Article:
More Mushroom Mistakes


not A. xerodermusHere’s one from a book noted for a few pictorial errors ( even experts have the occasional oops) a toxic mushroom agaricus xanthodermus .

Mushrooms and Toadstools of Australia. Shepherd, CJ & Totterdall, CJ. Inkata Press, Melbourne & Sydney, 1988

A short introductory section on fungi in general is followed by the identification keys and species descriptions. There are numerous colour photographs, though a number of these are misidentified.

I wonder if he labelled this picture incorrectly? the ring looks single and the top has a bump in it ( umbonate).

It actually looks more like this – double ring, almost cube shaped when young, flat or with a dent ( not a bump ) in the top and nice pink to chocolate brown gills just like a field mushroom except you will notice it developing very bright yellow staining on any damaged bits – especially the base of the stalk if you cut it (and according to the books a nasty smell of phenol esp. when cooked ) Just to confuse you more some edibles can stain a bit yellow – so ‘when in doubt leave it out’)

A very common mushroom mistake in australia is picking agaricus xanthodermus, the “yellow stainer” instead of a tasty field mushroom . In urban areas it is more common than the edible species.
There were quite a few mushroom myths debunked at the Fungimap Debate  ( including the myth that it is foolhardy to go mushroom hunting 🙂  Several people have told me how to identify an edible mushroom but never completely by telling me ALL the features to look for AND mentioning all possible confusables – “if the cap peels easily, if the gills are brown, if it smells pleasant and mushroomy or grows on wood it is safe to eat.” None of these guarantee edibility as a single criterion – some poisonous mushrooms also smell yummy and the bit about growing on wood is downright wrong as the Deadly Galerina is a woodrotter. You must be aware of look-a-likes in your area for any species you intend to eat.  Not even the guide books I have consulted mention them all. Here’s a really good rundown of some of the local confusables for field mushrooms by Morrie – Hebeloma ( poison pie mushroom – no ring on stem)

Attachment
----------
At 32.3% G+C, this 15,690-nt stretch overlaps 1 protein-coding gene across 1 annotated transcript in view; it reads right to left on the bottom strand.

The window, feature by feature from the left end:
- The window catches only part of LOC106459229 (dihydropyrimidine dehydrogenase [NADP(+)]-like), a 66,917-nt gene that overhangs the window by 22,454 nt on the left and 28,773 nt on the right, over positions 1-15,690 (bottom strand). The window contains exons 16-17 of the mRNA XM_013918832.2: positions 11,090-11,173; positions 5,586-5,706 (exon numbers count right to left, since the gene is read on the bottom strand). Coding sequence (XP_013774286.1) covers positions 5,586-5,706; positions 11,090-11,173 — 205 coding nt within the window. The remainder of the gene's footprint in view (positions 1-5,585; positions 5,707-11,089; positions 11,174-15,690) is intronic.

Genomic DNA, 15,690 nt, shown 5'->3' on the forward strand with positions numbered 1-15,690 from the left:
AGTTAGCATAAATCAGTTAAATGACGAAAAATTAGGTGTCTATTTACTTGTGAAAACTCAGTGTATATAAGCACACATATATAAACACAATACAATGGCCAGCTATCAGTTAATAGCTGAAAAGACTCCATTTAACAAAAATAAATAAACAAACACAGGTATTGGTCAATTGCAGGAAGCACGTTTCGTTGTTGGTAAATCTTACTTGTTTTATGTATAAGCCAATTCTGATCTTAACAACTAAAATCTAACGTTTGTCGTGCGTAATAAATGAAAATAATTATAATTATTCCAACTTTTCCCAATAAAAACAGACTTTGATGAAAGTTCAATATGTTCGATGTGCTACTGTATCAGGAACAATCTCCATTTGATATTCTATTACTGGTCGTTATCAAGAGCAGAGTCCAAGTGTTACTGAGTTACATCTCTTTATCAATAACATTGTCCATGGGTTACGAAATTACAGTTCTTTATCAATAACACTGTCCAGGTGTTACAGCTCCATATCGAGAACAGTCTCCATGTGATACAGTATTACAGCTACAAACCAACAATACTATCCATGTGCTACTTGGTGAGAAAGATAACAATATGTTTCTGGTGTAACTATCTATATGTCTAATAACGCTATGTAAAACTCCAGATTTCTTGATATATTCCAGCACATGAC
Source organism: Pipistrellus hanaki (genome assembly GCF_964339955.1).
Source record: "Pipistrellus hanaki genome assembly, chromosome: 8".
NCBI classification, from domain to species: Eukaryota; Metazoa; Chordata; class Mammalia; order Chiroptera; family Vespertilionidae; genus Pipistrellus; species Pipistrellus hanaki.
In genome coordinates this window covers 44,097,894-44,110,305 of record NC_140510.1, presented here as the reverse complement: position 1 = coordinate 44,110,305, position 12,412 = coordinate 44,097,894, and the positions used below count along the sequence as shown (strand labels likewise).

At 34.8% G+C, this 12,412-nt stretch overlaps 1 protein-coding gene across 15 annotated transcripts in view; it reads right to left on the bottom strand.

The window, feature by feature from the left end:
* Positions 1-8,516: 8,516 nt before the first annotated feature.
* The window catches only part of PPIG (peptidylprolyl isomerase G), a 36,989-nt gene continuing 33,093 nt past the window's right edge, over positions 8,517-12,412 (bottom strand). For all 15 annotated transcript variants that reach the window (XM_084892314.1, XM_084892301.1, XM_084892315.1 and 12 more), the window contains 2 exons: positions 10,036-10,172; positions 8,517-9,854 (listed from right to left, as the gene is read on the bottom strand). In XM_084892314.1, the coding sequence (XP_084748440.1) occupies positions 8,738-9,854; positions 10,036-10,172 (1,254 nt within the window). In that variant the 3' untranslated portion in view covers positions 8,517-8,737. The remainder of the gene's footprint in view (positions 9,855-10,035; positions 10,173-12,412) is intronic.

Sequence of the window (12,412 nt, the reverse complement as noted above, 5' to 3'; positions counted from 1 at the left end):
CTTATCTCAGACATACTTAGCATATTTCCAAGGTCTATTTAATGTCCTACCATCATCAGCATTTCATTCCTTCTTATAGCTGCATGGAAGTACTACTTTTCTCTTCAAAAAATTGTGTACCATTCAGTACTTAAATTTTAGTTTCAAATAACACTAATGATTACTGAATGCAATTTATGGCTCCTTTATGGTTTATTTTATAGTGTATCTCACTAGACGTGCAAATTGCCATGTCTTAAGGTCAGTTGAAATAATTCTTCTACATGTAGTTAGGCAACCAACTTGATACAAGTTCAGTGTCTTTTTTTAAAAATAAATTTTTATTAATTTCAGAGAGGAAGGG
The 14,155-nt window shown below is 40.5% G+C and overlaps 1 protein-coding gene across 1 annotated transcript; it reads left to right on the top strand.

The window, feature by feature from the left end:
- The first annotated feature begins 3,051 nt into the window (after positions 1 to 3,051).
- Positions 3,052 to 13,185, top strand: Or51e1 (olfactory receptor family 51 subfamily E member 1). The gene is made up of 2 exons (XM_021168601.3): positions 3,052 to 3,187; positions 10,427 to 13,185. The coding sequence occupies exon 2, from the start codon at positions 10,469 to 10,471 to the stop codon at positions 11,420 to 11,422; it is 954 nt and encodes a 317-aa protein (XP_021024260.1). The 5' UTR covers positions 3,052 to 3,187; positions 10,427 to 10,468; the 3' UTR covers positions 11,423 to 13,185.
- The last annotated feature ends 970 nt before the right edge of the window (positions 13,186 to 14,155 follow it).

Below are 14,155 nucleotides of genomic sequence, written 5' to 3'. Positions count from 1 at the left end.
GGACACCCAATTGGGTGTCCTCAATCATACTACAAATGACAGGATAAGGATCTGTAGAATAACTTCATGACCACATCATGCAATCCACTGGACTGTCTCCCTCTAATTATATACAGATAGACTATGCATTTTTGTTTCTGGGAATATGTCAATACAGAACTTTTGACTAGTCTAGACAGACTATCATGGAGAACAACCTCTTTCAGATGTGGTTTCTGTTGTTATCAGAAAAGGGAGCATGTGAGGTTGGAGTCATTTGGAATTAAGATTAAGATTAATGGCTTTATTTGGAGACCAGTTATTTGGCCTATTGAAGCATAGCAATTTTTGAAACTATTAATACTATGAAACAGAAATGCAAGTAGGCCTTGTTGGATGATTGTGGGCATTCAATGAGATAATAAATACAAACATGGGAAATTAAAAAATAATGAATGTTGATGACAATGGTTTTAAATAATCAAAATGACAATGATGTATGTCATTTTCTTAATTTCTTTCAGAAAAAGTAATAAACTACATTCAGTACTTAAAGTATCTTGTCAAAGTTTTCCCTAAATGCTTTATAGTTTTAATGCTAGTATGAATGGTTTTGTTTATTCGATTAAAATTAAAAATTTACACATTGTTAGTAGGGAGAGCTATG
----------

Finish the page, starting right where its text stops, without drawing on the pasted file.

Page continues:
Psathyrella sp. (thin hollow stem) and Cortinarius sp, ( orange, rusty spore print). Do your own research. Check for Australian data. Don’t skip the spore print. (it may only take a half hour to get some off a chunk of a mature mushroom as you drive home from your foray if you bring a good sized tupperware box and the paper along)

Tasmanian Fungi Experts – contact mycologists at UTAS

Royal Botanic Gardens Melbourne fungi identification services

Amanita Phalloides in Australia – Death Cap information

In a poisoning emergency phone
13 11 26
24 hours a day, 7 days a week,
Australia wide

Poisoning by Amanita phalloides (“deathcap”) mushrooms in the Australian Capital Territory – 7 poisoning case studies and an interesting discussion

Detailed treatment information for amatoxin poisoning for those who want to really know the gory details.

Personally I’m not impressed with their reasons given for not using thiotic acid (alpha lipoic acid). Surely the biggest mushroom mistake when you have no other options is to not try the ‘unproven’ one? The literature citing success in several human cases is not going away just because it doesn’t work experimentally in mouse and dog models, and it’s neither expensive nor difficult to administer or even particularly toxic in its own right.
Berkson B. Thioctic acid in treatment of hepatotoxic mushroom poisoning. New England Journal of Medicine. 1979;300:371. Dr Berkson’s book on the subject

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